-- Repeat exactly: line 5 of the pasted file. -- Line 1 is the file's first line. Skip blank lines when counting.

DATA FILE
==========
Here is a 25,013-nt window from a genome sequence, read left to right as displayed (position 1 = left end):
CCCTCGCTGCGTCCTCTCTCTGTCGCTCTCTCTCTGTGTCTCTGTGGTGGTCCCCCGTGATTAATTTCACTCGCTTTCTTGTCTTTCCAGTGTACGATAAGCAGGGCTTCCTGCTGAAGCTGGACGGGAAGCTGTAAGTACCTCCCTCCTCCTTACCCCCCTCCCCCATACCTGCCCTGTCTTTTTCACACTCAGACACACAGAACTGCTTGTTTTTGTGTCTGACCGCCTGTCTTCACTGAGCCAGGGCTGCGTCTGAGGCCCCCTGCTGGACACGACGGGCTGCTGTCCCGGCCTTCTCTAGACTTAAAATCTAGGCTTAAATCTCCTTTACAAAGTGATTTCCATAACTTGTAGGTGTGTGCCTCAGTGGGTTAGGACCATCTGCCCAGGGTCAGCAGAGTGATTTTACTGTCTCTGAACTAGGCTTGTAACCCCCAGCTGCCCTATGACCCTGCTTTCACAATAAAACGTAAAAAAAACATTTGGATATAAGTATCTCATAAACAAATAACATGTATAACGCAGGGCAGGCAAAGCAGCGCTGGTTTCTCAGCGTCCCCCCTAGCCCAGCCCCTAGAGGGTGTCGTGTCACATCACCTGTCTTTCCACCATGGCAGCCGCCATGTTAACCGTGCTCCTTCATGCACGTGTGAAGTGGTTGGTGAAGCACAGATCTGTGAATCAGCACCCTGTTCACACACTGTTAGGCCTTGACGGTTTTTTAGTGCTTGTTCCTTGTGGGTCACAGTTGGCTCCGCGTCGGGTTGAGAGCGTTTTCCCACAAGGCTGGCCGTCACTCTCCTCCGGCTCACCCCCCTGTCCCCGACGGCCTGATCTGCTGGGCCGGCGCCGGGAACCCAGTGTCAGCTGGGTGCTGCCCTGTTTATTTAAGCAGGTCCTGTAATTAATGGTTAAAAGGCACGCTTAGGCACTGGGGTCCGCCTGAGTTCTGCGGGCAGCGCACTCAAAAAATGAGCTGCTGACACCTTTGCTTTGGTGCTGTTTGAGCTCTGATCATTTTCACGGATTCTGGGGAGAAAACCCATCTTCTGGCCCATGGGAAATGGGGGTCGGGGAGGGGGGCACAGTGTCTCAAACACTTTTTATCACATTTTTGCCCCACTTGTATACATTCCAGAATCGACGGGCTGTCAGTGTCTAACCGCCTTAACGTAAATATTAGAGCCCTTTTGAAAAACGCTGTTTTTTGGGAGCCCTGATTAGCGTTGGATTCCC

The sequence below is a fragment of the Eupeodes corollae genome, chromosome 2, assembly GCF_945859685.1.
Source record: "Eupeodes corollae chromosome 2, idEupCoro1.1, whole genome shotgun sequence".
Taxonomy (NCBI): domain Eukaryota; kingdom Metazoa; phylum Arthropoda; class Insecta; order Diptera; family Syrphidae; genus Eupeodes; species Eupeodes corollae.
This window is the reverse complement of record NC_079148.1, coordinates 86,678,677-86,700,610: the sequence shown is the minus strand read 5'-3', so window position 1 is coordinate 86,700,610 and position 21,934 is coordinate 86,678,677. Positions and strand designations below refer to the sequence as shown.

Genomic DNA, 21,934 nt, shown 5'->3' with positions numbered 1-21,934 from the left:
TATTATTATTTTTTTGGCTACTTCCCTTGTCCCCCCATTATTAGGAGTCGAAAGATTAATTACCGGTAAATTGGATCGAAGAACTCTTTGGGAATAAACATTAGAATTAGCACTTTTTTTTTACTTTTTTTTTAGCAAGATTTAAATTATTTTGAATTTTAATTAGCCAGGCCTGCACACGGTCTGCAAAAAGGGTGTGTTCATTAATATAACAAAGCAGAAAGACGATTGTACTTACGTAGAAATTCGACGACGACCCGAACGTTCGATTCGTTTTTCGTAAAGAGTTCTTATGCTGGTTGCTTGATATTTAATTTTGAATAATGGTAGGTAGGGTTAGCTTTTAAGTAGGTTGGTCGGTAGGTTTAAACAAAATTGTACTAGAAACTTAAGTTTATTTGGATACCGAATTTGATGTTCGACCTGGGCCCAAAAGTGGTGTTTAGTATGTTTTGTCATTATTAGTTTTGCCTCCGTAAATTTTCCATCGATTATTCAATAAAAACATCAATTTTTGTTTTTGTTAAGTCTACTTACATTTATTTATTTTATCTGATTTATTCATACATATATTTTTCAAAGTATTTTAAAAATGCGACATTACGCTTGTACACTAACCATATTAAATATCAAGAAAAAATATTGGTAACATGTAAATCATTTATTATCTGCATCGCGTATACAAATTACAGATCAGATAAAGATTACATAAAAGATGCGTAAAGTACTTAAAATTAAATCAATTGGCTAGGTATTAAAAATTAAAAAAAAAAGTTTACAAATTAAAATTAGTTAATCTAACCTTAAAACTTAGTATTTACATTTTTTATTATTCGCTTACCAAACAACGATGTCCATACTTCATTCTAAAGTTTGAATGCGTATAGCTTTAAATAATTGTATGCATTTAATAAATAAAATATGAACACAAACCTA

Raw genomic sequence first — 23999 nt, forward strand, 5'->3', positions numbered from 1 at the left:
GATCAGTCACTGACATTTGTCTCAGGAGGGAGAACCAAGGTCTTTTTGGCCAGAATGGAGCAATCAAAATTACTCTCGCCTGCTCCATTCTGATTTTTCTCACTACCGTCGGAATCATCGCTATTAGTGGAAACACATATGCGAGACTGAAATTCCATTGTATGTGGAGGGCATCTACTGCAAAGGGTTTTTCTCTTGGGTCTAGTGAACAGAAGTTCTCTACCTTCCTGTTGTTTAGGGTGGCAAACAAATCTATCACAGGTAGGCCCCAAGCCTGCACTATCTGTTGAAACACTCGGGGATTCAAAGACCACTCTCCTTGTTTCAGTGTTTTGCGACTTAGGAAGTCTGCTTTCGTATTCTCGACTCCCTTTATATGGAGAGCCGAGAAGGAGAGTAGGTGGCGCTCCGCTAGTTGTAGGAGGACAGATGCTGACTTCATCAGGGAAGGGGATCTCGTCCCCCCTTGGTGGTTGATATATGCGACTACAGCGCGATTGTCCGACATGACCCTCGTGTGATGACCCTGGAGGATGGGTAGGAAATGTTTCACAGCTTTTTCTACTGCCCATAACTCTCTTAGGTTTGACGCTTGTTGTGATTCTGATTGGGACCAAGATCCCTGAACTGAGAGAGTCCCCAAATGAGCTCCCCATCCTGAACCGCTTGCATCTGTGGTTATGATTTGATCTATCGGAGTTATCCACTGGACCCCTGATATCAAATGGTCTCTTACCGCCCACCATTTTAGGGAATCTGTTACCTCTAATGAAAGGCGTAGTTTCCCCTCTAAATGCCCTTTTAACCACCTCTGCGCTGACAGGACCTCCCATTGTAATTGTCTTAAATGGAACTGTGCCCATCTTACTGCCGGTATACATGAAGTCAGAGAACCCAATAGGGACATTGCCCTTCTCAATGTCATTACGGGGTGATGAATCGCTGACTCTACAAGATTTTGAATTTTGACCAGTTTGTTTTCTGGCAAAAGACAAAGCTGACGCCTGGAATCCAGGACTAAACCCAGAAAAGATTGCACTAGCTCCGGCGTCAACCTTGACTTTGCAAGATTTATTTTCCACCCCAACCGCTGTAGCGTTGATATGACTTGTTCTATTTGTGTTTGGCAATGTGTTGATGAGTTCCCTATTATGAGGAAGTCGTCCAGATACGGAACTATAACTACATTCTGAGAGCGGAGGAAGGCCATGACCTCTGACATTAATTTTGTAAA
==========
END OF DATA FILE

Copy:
Taxonomy (NCBI): domain Eukaryota; kingdom Metazoa; phylum Arthropoda; class Insecta; order Diptera; family Syrphidae; genus Eupeodes; species Eupeodes corollae.